Ryan said he found Trump’s comments “not only morally ambiguous but it was equivocating” and criticized the president for comparing the white supremacists and neo-Nazis who organized the “Unite the Right” rally with the counterprotesters who rallied to oppose them. Ryan said he did not support Trump’s comment that “very fine people” were among those who participated in the rally. But he said it would be a mistake to reduce the discussion over white supremacy to a partisan attack on Trump.
Rabbi Dena Feingold, the sister of former senator Russ Feingold (D-Wis.), asked Ryan if he would support Democrats in their calls for a vote to formally censure Trump over the comments.
“I will not support that, I think that will be so counterproductive,” Ryan said at the event in his home state of Wisconsin. “It is very, very important that we don’t make this a partisan food fight.”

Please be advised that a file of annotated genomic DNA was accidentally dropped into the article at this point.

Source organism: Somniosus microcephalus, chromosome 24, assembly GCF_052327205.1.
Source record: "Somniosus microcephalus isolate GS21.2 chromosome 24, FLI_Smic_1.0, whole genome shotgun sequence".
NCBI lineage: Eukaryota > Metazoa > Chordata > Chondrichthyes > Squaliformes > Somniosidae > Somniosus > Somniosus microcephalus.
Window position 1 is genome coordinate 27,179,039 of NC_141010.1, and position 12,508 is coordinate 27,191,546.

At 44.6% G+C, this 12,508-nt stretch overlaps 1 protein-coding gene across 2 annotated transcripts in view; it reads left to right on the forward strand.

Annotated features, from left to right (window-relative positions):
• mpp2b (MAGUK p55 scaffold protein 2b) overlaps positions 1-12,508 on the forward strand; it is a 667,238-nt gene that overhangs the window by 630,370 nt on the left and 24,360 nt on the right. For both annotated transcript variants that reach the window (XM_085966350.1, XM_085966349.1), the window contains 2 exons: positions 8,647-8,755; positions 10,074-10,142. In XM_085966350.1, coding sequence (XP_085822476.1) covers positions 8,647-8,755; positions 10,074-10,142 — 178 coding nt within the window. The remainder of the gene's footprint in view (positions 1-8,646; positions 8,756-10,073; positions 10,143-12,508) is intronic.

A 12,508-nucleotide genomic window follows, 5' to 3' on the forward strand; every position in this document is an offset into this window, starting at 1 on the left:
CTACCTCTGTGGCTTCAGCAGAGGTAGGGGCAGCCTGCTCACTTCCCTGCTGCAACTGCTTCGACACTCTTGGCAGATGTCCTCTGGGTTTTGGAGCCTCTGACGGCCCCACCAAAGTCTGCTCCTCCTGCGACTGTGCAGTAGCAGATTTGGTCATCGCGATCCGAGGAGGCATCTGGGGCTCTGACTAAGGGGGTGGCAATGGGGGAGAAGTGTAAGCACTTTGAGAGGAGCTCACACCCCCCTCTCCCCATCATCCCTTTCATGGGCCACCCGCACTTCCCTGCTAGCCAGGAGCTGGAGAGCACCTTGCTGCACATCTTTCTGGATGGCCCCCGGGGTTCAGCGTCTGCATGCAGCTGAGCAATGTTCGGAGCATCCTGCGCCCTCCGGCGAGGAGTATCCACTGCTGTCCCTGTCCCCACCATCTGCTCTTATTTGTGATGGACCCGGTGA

Feingold said her congregation is fearful in the wake of the violence and asked Ryan how he would hold Trump accountable. Ryan dismissed the idea of censure, saying Trump had taken steps to clarify his position. Ryan said a vote to condemn Trump would only further divide the country and turn the conversation into a partisan fight.
“I’m pleased with the things he said tonight to add clarity to the confusion I think he gave us on Tuesday night,” Ryan said. “It should not be about the president. This isn’t about Republicans or Democrats. This shouldn’t be about some vote in Congress or some partisan issue.”